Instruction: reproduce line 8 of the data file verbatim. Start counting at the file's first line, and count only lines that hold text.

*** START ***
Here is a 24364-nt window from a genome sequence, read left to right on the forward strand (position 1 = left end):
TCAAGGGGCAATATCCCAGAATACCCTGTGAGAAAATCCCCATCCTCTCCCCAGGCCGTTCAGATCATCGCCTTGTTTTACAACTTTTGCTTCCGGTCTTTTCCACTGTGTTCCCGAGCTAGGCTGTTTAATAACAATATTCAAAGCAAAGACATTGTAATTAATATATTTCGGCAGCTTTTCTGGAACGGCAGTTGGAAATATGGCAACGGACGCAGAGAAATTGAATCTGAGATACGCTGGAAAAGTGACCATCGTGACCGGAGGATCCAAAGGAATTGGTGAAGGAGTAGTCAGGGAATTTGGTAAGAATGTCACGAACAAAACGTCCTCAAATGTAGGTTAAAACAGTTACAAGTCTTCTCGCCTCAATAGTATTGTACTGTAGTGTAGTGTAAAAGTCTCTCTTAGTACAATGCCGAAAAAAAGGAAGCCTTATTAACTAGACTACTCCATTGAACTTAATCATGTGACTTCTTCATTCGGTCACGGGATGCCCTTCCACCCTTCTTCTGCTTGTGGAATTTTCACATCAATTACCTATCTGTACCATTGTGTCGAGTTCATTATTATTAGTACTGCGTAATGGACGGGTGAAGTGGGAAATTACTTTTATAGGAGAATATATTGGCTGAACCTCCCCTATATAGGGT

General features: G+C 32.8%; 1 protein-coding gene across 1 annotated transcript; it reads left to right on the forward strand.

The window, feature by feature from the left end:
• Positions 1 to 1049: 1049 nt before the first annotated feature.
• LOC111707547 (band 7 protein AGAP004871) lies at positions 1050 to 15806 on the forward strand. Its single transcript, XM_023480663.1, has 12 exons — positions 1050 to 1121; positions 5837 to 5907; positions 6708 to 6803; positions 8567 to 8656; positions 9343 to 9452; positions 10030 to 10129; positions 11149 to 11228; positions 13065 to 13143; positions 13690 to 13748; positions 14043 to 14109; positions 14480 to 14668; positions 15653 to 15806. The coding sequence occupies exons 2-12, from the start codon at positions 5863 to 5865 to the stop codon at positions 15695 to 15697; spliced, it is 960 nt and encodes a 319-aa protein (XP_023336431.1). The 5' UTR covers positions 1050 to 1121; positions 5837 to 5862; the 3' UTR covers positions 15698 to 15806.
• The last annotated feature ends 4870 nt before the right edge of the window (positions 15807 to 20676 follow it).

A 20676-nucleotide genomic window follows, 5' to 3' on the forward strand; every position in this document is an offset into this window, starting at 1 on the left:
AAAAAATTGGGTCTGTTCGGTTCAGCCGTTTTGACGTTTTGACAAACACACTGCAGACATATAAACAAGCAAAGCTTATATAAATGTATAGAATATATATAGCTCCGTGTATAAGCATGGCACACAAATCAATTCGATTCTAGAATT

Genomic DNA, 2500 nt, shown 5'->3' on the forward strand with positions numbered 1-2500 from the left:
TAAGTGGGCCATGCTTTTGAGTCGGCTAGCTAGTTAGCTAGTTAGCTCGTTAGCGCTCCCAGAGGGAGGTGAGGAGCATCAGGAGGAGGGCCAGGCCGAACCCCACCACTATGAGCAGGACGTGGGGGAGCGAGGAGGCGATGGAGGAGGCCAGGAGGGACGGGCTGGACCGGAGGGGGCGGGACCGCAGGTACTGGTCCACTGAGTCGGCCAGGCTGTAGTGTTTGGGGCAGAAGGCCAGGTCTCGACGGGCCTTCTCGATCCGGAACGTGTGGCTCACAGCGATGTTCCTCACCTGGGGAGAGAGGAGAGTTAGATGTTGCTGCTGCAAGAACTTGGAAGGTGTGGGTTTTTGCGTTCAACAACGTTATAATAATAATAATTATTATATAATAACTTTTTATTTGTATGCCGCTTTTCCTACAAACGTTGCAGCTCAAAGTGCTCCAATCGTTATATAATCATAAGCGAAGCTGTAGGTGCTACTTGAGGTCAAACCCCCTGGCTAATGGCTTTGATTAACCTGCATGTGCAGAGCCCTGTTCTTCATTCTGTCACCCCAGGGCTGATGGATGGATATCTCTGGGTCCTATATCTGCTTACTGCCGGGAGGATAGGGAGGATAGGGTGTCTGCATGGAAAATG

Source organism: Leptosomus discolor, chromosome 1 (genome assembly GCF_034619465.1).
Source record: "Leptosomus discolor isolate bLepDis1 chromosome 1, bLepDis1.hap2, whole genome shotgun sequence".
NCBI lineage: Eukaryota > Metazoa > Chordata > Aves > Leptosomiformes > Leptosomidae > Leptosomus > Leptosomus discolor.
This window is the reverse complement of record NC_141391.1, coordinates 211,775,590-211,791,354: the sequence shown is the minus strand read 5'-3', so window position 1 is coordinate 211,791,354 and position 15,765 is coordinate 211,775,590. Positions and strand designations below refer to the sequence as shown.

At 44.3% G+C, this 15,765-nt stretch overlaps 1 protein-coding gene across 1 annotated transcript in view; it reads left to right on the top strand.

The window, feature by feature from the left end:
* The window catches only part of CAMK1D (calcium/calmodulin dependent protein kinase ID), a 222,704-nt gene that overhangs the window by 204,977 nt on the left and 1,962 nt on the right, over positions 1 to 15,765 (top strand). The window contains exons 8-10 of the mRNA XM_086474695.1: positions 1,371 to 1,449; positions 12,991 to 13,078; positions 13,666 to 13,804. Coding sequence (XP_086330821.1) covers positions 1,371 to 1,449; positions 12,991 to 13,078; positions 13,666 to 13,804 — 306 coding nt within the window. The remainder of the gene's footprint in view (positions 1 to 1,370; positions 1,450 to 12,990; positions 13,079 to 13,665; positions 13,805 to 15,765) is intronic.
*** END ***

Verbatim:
A 20676-nucleotide genomic window follows, 5' to 3' on the forward strand; every position in this document is an offset into this window, starting at 1 on the left: